The trouble is with outright capitalist society, is that it tends to use and exploit people as non-participants in the system, but I believe that it's beneficial to have a society that doesn't create marginalisation, and which tries to socially integrate everyone, and with respect to the persons privacy and solitude as well.

I've always been very interested in Buddhism, chanting, and meditation.  I used to meditate a lot, and I found it necessary to completely empty my mind in order to be mentally and emotionally free of all forced information and indoctrination, and I could then think and feel for myself.  Maybe if I was in a Buddhist monastery then I could meditate successfully, but a lot of ignorant people in society don't want an individual to have a free heart and mind.  It's the education system which makes people ignorant, and it forces an overload of information upon the mind, without acknowledging the need for a much more calmer or higher and creative awareness.

As Shoshu Buddhism says, I also found the world of Tranquility in traditional Buddhist meditation to be a very fragile state of mind, and one which was very vulnerable to stress and could easily turn into chaos and Hell, although it also gave me a lot of inner strength, even though I couldn't maintain it in the face of the threat of violence, state terrorism, and oppression.  This is why I think that chanting is better, and because it is a form of what some traditional Buddhists call "mindfulness" (meditating on thoughts, sounds, and actual activity).  Music is also a form of mindfulness for me.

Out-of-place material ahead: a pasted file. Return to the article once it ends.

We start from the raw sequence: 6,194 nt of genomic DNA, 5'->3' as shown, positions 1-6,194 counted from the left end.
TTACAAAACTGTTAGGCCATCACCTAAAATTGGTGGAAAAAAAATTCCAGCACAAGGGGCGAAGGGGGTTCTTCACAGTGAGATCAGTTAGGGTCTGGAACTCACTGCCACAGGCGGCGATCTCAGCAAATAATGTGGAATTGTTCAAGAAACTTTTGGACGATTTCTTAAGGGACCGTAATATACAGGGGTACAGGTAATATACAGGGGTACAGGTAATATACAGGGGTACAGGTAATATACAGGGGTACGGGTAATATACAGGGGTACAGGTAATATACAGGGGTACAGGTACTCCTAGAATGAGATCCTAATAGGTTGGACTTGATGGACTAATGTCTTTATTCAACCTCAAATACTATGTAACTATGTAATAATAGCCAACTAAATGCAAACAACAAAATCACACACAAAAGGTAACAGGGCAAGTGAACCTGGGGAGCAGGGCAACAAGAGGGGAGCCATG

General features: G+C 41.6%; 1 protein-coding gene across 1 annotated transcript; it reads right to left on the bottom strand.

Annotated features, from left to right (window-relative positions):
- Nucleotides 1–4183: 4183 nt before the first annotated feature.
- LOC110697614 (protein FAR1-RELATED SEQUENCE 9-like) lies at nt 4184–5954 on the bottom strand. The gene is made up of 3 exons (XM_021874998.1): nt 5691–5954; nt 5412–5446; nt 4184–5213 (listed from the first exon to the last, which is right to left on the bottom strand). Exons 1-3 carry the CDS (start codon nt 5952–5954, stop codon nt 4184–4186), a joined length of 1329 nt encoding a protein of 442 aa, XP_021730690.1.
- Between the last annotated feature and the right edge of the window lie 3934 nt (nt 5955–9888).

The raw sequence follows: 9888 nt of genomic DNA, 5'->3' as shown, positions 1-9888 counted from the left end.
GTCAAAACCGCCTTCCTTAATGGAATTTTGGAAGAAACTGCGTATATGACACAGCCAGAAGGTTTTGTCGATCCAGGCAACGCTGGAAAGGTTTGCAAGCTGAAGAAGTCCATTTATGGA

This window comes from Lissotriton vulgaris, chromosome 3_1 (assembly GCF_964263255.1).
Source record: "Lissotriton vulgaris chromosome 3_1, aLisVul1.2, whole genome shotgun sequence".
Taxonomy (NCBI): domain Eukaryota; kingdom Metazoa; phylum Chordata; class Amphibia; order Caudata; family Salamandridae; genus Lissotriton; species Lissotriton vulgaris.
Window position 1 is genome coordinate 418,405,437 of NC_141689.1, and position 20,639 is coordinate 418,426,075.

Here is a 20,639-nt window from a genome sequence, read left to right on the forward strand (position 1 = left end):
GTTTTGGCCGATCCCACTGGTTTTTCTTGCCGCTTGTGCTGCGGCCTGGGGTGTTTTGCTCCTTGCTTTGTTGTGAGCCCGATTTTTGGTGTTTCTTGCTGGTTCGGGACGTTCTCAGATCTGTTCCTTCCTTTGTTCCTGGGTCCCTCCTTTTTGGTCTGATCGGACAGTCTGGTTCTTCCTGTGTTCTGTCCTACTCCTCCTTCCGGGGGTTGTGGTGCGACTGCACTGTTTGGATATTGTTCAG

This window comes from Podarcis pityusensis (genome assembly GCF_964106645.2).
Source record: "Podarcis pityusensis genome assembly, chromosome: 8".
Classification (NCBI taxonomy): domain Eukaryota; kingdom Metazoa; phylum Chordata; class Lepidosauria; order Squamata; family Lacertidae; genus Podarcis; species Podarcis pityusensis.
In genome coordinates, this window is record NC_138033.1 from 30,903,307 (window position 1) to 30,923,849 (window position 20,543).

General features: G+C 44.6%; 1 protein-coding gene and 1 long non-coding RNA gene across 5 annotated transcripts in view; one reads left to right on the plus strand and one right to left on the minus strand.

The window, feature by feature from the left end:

Shoshu Buddhism is also less monastic and more socially integrative.  Group therapy is the main therapy used in psychiatric hospitals to treat patients, but from both knowledge and experience, I know that it can often be used to reinforce the prevalent ideas and ideology of society and those in power, and used for oppression, repression, and social control, whilst at the same time any protest about the type of neglect or bad treatment that exists within the psychiatric and mental health system, is suppressed and dismissed by those in psychiatric authority and power.  The film One Flew over the Cuckoo's Nest shows some good examples of this.